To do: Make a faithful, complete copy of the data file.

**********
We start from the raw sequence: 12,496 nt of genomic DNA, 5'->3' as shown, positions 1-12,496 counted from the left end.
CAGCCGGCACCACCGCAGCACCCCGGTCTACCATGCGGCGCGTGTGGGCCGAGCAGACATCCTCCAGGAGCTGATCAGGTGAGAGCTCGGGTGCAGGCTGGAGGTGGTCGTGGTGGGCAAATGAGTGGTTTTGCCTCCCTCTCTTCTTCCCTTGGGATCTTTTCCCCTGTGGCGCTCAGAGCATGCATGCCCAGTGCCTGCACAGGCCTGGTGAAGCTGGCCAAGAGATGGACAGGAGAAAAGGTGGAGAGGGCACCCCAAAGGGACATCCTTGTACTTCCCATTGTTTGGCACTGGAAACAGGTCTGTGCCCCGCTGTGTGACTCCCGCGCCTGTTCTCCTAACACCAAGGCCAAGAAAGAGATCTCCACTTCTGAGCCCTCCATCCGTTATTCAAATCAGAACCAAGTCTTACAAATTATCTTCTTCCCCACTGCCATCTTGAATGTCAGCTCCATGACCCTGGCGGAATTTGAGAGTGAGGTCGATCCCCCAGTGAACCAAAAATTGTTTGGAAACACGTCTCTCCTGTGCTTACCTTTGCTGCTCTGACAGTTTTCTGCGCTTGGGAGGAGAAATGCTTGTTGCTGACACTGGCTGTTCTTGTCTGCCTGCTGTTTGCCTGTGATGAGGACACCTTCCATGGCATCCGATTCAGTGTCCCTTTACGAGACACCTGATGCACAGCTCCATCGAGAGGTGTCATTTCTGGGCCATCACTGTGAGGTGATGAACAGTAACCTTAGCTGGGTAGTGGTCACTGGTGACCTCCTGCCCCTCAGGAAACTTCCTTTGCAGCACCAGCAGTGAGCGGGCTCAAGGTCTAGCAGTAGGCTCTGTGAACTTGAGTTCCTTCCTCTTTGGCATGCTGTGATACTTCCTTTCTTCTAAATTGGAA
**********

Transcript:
We start from the raw sequence: 12,496 nt of genomic DNA, 5'->3' as shown, positions 1-12,496 counted from the left end.
CAGCCGGCACCACCGCAGCACCCCGGTCTACCATGCGGCGCGTGTGGGCCGAGCAGACATCCTCCAGGAGCTGATCAGGTGAGAGCTCGGGTGCAGGCTGGAGGTGGTCGTGGTGGGCAAATGAGTGGTTTTGCCTCCCTCTCTTCTTCCCTTGGGATCTTTTCCCCTGTGGCGCTCAGAGCATGCATGCCCAGTGCCTGCACAGGCCTGGTGAAGCTGGCCAAGAGATGGACAGGAGAAAAGGTGGAGAGGGCACCCCAAAGGGACATCCTTGTACTTCCCATTGTTTGGCACTGGAAACAGGTCTGTGCCCCGCTGTGTGACTCCCGCGCCTGTTCTCCTAACACCAAGGCCAAGAAAGAGATCTCCACTTCTGAGCCCTCCATCCGTTATTCAAATCAGAACCAAGTCTTACAAATTATCTTCTTCCCCACTGCCATCTTGAATGTCAGCTCCATGACCCTGGCGGAATTTGAGAGTGAGGTCGATCCCCCAGTGAACCAAAAATTGTTTGGAAACACGTCTCTCCTGTGCTTACCTTTGCTGCTCTGACAGTTTTCTGCGCTTGGGAGGAGAAATGCTTGTTGCTGACACTGGCTGTTCTTGTCTGCCTGCTGTTTGCCTGTGATGAGGACACCTTCCATGGCATCCGATTCAGTGTCCCTTTACGAGACACCTGATGCACAGCTCCATCGAGAGGTGTCATTTCTGGGCCATCACTGTGAGGTGATGAACAGTAACCTTAGCTGGGTAGTGGTCACTGGTGACCTCCTGCCCCTCAGGAAACTTCCTTTGCAGCACCAGCAGTGAGCGGGCTCAAGGTCTAGCAGTAGGCTCTGTGAACTTGAGTTCCTTCCTCTTTGGCATGCTGTGATACTTCCTTTCTTCTAAATTGGAA